What employees and investors did not know, however, was that Holmes and Balwani were romantically involved. The relationship may have been kept under wraps because Sunny originally met Elizabeth when she was 18 and he was 37, or because investors would have disapproved of Sunny’s involvement in the company if the relationship had been public, or to try to burnish Elizabeth’s mystique as the driven founder with no passions other than her start up. Whatever the reasons, it was never disclosed.
Holmes and Balwani worked closely together to persuade Walgreens to adopt Theranos technology for lab testing. They told executives that the technology was “viable and consumer ready” and had been validated by the FDA, and was used by the US military. None of this was true. When Walgreens brought outside experts into Theranos headquarters to review the technology, Balwani’s extensive security was on display, but nothing else was. Experts were not allowed to see the lab or speak with anyone but Holmes and Balwani. And when they asked to run blood tests on the Theranos tech and at an outside lab in order to compare results, Holmes and Balwani refused. In the podcast one expert comments. “I never saw anything that would indicate that the machine would do anything at all…I never got it to do anything.”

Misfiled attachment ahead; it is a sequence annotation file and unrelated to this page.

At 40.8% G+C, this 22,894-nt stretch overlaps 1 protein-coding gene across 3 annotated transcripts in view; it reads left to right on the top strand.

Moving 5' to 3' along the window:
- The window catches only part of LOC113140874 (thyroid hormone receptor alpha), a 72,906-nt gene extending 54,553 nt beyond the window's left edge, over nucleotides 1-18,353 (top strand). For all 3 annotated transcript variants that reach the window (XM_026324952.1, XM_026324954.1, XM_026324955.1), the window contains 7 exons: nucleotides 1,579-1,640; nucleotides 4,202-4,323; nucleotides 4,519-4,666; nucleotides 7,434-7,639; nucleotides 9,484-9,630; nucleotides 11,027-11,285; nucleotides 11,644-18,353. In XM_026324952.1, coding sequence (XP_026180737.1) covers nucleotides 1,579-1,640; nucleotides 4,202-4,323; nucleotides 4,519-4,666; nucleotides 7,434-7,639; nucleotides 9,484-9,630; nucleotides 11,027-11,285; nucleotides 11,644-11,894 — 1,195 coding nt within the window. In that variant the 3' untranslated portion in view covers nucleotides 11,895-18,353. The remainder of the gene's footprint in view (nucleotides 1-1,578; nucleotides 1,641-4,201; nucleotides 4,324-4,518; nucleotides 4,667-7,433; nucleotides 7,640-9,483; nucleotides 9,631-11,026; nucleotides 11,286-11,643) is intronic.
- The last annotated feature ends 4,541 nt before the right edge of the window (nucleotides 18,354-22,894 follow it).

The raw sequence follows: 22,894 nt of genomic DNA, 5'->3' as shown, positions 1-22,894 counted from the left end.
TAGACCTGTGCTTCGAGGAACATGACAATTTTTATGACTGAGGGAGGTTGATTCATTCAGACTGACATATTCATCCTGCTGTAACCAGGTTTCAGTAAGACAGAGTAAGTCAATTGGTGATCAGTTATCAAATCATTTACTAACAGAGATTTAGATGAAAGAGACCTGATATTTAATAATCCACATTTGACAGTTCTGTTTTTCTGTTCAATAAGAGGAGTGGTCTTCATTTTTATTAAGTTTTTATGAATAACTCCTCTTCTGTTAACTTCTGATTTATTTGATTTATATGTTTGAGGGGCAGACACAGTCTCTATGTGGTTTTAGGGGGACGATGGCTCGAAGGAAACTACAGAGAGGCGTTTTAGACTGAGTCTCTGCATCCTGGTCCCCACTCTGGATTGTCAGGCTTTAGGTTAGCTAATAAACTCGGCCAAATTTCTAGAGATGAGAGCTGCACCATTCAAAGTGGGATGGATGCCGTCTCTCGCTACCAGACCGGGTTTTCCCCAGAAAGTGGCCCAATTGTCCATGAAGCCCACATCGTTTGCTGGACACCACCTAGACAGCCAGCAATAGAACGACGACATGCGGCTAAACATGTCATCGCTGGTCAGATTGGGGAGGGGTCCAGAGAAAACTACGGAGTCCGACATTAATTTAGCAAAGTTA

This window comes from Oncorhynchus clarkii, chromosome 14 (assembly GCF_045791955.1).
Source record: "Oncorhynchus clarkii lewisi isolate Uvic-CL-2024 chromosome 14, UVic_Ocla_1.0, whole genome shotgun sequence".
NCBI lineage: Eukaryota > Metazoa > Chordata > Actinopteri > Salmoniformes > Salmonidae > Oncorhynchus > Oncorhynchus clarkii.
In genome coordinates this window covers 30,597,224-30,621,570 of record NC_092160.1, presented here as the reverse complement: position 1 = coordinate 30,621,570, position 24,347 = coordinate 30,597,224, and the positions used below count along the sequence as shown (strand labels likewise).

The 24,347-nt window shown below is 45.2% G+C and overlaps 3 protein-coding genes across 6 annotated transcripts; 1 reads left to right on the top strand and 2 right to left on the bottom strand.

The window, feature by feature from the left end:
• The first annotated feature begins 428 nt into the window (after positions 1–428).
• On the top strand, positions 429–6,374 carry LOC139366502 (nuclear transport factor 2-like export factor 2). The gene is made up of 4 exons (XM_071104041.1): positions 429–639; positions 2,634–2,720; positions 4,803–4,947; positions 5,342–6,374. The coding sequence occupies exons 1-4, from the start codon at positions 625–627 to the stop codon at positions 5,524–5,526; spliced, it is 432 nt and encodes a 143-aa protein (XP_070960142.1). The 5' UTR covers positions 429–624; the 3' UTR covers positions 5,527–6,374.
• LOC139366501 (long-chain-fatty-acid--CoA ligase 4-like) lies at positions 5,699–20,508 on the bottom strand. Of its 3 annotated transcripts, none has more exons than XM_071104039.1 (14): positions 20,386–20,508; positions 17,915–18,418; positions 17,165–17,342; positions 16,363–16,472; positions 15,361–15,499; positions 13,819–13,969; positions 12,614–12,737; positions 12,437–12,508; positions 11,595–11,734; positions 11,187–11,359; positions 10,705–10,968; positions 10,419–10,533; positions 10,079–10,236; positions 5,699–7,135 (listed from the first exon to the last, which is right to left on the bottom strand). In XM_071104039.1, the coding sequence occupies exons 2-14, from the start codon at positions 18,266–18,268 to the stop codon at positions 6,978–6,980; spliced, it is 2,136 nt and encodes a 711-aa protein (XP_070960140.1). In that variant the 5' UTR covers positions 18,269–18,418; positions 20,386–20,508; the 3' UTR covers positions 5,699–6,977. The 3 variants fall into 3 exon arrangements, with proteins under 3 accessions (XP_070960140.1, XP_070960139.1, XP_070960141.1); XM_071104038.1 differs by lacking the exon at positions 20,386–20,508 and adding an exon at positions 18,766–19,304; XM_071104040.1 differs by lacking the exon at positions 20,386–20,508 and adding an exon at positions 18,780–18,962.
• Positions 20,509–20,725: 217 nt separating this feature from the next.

Theranos’s claim to be able to perform more than 250 lab tests on a single drop of blood was nothing but fiction.
Yet, Walgreens agreed to a deal with Theranos. By 2015 there were 41 Theranos wellness centers in California and Arizona, and they seemed poised to roll out across America.
The increasing prominence of Theranos, and the prospect of Theranos and its non-existent technology becoming a major–perhaps the major–source of lab test results in the nation, began to horrify and frighten employees. Ian Gibbons, a biochemist at Theranos, worked in the labs, trying to make Holmes’s and Balwani’s outsized promises come true. Unable to make the technology work (and as the podcast proceeds, one wonders if anyone could), he spoke in confidence with Channing Robertson–that supportive Stanford professor who compared her to Beethoven–and was fired the next day. He was rapidly hired back but demoted to HR work. At the same time, Ian Gibbons had been subpoenaed to appear in support of Theranos in a patent dispute. He did not want to testify because it would have required either perjuring himself or revealing that the Theranos tech didn’t work.
Ian Gibbons committed suicide before the court date.
Beginning episode one with the voice of Elizabeth Holmes allows listeners access to the vocal change that is a part of her extensive deceptions. Closing episode two with the voice of Rochelle Gibbons, telling her husband’s story and dissolving into anger and anguish when discussing his death makes very real the very human costs of the games being played by Holmes, Balwani, and Theranos.
And yet, there seemed to be no end to their rise.
Next time: Episodes 3 and 4